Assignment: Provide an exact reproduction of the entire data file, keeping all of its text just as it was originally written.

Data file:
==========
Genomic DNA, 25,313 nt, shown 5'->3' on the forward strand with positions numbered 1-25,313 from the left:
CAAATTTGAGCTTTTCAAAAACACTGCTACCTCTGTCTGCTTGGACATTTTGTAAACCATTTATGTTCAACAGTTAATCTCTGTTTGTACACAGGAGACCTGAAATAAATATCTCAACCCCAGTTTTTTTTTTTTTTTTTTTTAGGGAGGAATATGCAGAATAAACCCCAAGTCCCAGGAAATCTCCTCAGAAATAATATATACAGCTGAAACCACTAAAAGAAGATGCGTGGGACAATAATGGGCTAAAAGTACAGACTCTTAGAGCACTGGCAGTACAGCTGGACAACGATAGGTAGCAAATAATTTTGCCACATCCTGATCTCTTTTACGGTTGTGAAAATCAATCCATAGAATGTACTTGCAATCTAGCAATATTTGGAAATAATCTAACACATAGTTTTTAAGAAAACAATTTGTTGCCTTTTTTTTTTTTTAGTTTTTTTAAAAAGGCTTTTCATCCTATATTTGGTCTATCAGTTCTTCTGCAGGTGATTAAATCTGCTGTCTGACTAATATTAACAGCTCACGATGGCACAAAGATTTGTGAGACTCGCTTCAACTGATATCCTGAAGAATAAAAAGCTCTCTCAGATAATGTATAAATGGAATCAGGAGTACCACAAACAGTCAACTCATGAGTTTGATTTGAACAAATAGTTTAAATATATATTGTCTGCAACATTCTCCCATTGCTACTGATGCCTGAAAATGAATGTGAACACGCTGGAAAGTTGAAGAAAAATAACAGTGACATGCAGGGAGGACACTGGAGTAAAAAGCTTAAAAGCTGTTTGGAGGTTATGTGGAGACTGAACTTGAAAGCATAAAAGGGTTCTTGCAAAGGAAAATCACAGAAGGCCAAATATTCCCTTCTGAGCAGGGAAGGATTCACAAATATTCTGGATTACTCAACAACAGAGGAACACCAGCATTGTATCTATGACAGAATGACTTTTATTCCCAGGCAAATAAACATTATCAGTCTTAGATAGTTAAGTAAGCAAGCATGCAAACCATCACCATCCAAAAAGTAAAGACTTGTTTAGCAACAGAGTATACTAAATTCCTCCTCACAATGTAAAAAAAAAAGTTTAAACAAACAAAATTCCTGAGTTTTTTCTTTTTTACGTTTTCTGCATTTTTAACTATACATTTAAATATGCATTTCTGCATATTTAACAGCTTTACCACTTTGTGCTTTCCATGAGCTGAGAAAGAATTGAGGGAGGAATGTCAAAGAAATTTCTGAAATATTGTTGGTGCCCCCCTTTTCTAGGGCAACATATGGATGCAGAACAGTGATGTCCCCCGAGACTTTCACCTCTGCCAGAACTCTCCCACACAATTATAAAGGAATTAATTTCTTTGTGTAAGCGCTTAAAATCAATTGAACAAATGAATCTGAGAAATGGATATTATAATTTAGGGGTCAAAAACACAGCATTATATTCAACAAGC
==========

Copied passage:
Genomic DNA, 25,313 nt, shown 5'->3' on the forward strand with positions numbered 1-25,313 from the left:
CAAATTTGAGCTTTTCAAAAACACTGCTACCTCTGTCTGCTTGGACATTTTGTAAACCATTTATGTTCAACAGTTAATCTCTGTTTGTACACAGGAGACCTGAAATAAATATCTCAACCCCAGTTTTTTTTTTTTTTTTTTTTAGGGAGGAATATGCAGAATAAACCCCAAGTCCCAGGAAATCTCCTCAGAAATAATATATACAGCTGAAACCACTAAAAGAAGATGCGTGGGACAATAATGGGCTAAAAGTACAGACTCTTAGAGCACTGGCAGTACAGCTGGACAACGATAGGTAGCAAATAATTTTGCCACATCCTGATCTCTTTTACGGTTGTGAAAATCAATCCATAGAATGTACTTGCAATCTAGCAATATTTGGAAATAATCTAACACATAGTTTTTAAGAAAACAATTTGTTGCCTTTTTTTTTTTTTAGTTTTTTTAAAAAGGCTTTTCATCCTATATTTGGTCTATCAGTTCTTCTGCAGGTGATTAAATCTGCTGTCTGACTAATATTAACAGCTCACGATGGCACAAAGATTTGTGAGACTCGCTTCAACTGATATCCTGAAGAATAAAAAGCTCTCTCAGATAATGTATAAATGGAATCAGGAGTACCACAAACAGTCAACTCATGAGTTTGATTTGAACAAATAGTTTAAATATATATTGTCTGCAACATTCTCCCATTGCTACTGATGCCTGAAAATGAATGTGAACACGCTGGAAAGTTGAAGAAAAATAACAGTGACATGCAGGGAGGACACTGGAGTAAAAAGCTTAAAAGCTGTTTGGAGGTTATGTGGAGACTGAACTTGAAAGCATAAAAGGGTTCTTGCAAAGGAAAATCACAGAAGGCCAAATATTCCCTTCTGAGCAGGGAAGGATTCACAAATATTCTGGATTACTCAACAACAGAGGAACACCAGCATTGTATCTATGACAGAATGACTTTTATTCCCAGGCAAATAAACATTATCAGTCTTAGATAGTTAAGTAAGCAAGCATGCAAACCATCACCATCCAAAAAGTAAAGACTTGTTTAGCAACAGAGTATACTAAATTCCTCCTCACAATGTAAAAAAAAAAGTTTAAACAAACAAAATTCCTGAGTTTTTTCTTTTTTACGTTTTCTGCATTTTTAACTATACATTTAAATATGCATTTCTGCATATTTAACAGCTTTACCACTTTGTGCTTTCCATGAGCTGAGAAAGAATTGAGGGAGGAATGTCAAAGAAATTTCTGAAATATTGTTGGTGCCCCCCTTTTCTAGGGCAACATATGGATGCAGAACAGTGATGTCCCCCGAGACTTTCACCTCTGCCAGAACTCTCCCACACAATTATAAAGGAATTAATTTCTTTGTGTAAGCGCTTAAAATCAATTGAACAAATGAATCTGAGAAATGGATATTATAATTTAGGGGTCAAAAACACAGCATTATATTCAACAAGC